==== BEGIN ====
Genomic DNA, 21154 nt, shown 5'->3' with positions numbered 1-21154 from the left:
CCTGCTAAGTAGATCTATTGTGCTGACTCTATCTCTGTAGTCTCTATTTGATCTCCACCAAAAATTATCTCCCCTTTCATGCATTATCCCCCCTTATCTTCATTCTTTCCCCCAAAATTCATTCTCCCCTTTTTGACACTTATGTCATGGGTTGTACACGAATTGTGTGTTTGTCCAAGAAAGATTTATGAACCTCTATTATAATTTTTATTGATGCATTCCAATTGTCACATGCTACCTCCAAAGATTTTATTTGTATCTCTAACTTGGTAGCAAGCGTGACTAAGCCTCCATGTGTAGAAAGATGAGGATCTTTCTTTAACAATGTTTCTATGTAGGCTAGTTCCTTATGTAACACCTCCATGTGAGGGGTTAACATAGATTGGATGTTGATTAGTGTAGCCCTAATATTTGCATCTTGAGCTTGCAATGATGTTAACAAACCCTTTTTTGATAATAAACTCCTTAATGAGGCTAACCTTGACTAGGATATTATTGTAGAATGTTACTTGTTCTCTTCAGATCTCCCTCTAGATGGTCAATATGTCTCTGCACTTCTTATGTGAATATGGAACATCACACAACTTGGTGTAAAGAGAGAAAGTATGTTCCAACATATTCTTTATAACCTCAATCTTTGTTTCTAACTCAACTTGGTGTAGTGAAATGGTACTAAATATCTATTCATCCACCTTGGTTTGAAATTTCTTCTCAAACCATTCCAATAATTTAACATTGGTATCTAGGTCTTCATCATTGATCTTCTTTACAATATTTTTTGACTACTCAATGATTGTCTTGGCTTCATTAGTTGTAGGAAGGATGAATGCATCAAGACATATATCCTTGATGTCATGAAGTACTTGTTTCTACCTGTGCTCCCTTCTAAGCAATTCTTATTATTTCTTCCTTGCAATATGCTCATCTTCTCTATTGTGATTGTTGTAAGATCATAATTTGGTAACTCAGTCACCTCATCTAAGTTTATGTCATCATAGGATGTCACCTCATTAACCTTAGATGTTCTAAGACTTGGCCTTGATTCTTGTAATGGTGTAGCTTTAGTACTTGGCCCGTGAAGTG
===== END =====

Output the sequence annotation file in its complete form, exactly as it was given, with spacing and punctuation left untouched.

Genomic DNA, 21154 nt, shown 5'->3' with positions numbered 1-21154 from the left:
CCTGCTAAGTAGATCTATTGTGCTGACTCTATCTCTGTAGTCTCTATTTGATCTCCACCAAAAATTATCTCCCCTTTCATGCATTATCCCCCCTTATCTTCATTCTTTCCCCCAAAATTCATTCTCCCCTTTTTGACACTTATGTCATGGGTTGTACACGAATTGTGTGTTTGTCCAAGAAAGATTTATGAACCTCTATTATAATTTTTATTGATGCATTCCAATTGTCACATGCTACCTCCAAAGATTTTATTTGTATCTCTAACTTGGTAGCAAGCGTGACTAAGCCTCCATGTGTAGAAAGATGAGGATCTTTCTTTAACAATGTTTCTATGTAGGCTAGTTCCTTATGTAACACCTCCATGTGAGGGGTTAACATAGATTGGATGTTGATTAGTGTAGCCCTAATATTTGCATCTTGAGCTTGCAATGATGTTAACAAACCCTTTTTTGATAATAAACTCCTTAATGAGGCTAACCTTGACTAGGATATTATTGTAGAATGTTACTTGTTCTCTTCAGATCTCCCTCTAGATGGTCAATATGTCTCTGCACTTCTTATGTGAATATGGAACATCACACAACTTGGTGTAAAGAGAGAAAGTATGTTCCAACATATTCTTTATAACCTCAATCTTTGTTTCTAACTCAACTTGGTGTAGTGAAATGGTACTAAATATCTATTCATCCACCTTGGTTTGAAATTTCTTCTCAAACCATTCCAATAATTTAACATTGGTATCTAGGTCTTCATCATTGATCTTCTTTACAATATTTTTTGACTACTCAATGATTGTCTTGGCTTCATTAGTTGTAGGAAGGATGAATGCATCAAGACATATATCCTTGATGTCATGAAGTACTTGTTTCTACCTGTGCTCCCTTCTAAGCAATTCTTATTATTTCTTCCTTGCAATATGCTCATCTTCTCTATTGTGATTGTTGTAAGATCATAATTTGGTAACTCAGTCACCTCATCTAAGTTTATGTCATCATAGGATGTCACCTCATTAACCTTAGATGTTCTAAGACTTGGCCTTGATTCTTGTAATGGTGTAGCTTTAGTACTTGGCCCGTGAAGTG